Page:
Cytherea: Brimming Horn's version of Commandaria wine turned into a mead

May 19, 2018

Brimming Horn's newest release Cytherea has its roots in a 3,000-year-old wine known as Commandaria, or Cypriot Manna, as it used to be called. It was a back-to-back Best of Show winner in the Mead Free or Die and Meadllenium competitions as a home entry, and this is the first time it is available to the awaiting public.

Cytherea, the lady of Cyprus, is named after the Greek goddess of love and beauty, otherwise known as Aphrodite. First described by the Greek poet Hesiod in 800 BC, Commandaria would be drunk at festivals celebrating Aphrodite on the Island of Cyprus where she was thought to have been born from the sea foam. During the Crusades, Commandaria was served at the 12th century wedding of King Richard Lionheart and then commercially produced by the Knights Templar to supply the European royal courts and pilgrims heading to the Holy Lands.

So why did mead maker Jon Talkington decide to take a 3,000-year-old wine and turn in it to the velvety-smooth mead Cytherea? He said: "As a history and wine lover, I've always been fascinated with older styles of dessert wines from Greece, Hungary and Italy. After trying Commandaria wine many years ago, I had to make a mead that was similar in flavor to honor its history. I combined buckwheat honey, grapes, figs, and raisins, and oak aged the mead to mimic the flavor profile of one of the best wines I've ever tasted. I had to name this mead appropriately, so Cytherea seemed fitting."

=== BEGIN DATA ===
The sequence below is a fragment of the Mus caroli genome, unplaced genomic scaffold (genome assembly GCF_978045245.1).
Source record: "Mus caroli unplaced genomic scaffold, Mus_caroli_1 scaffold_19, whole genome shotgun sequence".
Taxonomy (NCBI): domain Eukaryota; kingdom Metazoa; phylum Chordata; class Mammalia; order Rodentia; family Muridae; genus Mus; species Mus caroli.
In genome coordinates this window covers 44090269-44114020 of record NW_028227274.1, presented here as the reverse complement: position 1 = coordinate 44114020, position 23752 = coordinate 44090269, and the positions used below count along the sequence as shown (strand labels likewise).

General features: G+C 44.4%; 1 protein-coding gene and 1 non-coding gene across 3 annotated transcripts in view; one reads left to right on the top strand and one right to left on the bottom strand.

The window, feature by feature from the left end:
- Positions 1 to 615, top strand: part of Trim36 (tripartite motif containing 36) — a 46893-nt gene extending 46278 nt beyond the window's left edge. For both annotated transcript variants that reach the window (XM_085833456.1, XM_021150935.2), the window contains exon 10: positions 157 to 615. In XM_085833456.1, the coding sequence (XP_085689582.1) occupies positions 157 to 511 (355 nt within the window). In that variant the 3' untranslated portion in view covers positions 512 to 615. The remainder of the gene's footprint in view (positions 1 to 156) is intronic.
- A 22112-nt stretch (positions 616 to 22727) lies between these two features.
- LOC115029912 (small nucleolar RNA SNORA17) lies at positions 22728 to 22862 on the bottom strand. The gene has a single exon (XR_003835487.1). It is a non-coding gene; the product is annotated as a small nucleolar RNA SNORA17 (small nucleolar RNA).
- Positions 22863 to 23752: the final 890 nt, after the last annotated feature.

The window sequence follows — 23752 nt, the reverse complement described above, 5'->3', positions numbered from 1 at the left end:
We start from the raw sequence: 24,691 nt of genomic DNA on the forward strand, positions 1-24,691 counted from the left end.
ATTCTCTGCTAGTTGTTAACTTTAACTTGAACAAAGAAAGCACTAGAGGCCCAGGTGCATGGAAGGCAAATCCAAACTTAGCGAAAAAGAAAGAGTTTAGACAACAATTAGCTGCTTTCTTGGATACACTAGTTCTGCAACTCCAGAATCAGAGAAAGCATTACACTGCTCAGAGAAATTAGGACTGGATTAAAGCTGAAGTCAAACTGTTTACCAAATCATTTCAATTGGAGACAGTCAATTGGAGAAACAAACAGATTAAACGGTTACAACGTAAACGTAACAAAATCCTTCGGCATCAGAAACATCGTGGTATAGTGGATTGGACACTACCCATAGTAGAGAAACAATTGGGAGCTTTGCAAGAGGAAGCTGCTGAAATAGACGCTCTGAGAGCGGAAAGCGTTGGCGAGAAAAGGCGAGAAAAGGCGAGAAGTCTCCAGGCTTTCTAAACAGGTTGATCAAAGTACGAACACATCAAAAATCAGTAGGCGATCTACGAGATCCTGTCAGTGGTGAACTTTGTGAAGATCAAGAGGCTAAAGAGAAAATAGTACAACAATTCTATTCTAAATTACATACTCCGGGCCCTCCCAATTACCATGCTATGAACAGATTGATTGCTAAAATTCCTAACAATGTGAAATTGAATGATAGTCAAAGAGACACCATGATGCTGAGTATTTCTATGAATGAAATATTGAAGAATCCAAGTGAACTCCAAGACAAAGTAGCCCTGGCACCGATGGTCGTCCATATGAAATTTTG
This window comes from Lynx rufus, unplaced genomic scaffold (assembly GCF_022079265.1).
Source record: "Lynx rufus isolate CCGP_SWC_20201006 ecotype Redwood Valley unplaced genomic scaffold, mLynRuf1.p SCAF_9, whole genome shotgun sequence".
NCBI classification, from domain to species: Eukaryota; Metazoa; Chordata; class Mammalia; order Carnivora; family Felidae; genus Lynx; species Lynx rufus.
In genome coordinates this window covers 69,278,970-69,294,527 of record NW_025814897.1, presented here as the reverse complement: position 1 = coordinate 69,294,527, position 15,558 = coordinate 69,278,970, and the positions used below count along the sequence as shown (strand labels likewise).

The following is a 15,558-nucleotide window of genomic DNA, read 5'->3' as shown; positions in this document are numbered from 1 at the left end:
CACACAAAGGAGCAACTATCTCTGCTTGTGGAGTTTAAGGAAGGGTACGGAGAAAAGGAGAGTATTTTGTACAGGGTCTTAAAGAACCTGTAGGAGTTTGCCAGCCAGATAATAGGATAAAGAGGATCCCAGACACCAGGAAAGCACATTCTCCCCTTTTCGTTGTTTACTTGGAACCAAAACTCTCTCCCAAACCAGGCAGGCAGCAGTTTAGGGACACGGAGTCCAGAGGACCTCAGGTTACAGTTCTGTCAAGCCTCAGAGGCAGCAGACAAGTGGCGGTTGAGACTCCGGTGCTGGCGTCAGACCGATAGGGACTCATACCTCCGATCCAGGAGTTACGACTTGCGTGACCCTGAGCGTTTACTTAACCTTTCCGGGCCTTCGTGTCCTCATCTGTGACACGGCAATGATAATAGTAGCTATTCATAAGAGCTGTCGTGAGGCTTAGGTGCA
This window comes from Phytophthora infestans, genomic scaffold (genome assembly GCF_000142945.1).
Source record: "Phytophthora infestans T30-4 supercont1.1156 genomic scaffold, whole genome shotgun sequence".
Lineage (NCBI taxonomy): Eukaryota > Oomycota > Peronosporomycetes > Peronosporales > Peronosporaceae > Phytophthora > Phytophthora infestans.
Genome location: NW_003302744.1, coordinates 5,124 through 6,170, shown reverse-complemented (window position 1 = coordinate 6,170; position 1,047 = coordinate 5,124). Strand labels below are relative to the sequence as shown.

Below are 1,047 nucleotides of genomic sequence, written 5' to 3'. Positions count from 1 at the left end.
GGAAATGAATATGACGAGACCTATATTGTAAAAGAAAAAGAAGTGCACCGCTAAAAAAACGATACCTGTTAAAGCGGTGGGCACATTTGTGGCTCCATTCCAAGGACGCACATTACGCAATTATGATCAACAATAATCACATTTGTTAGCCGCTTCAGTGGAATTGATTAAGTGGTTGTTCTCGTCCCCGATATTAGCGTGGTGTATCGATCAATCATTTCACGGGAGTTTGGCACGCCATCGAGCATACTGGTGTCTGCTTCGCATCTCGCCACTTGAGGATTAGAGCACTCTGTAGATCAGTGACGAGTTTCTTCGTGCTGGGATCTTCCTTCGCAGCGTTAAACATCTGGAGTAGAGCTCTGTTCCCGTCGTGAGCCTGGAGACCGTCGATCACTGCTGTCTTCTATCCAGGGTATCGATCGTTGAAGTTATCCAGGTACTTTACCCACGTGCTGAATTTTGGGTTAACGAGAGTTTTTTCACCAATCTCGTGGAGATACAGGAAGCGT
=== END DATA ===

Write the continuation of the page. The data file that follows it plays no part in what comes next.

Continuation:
Cytherea is a sweet and bold mead made from dark buckwheat honey, grapes, raisins and figs, then aged in oak barrels for months, imparting a lovely vanilla and caramel note to the finish.This beautiful dark amber mead was released May 4 for $26.99 in 500ml German ceramic bottles, and is available on

Also recently released is Showcolatil, an 8 percent lightly carbonated session mead based around an Aztec/Mayan chocolate drink and made from honey, cocoa, vanilla beans, chili peppers, cinnamon and allspice. Modern-day drinkers can enjoy its rich and spicy flavor without the ritual sacrifice!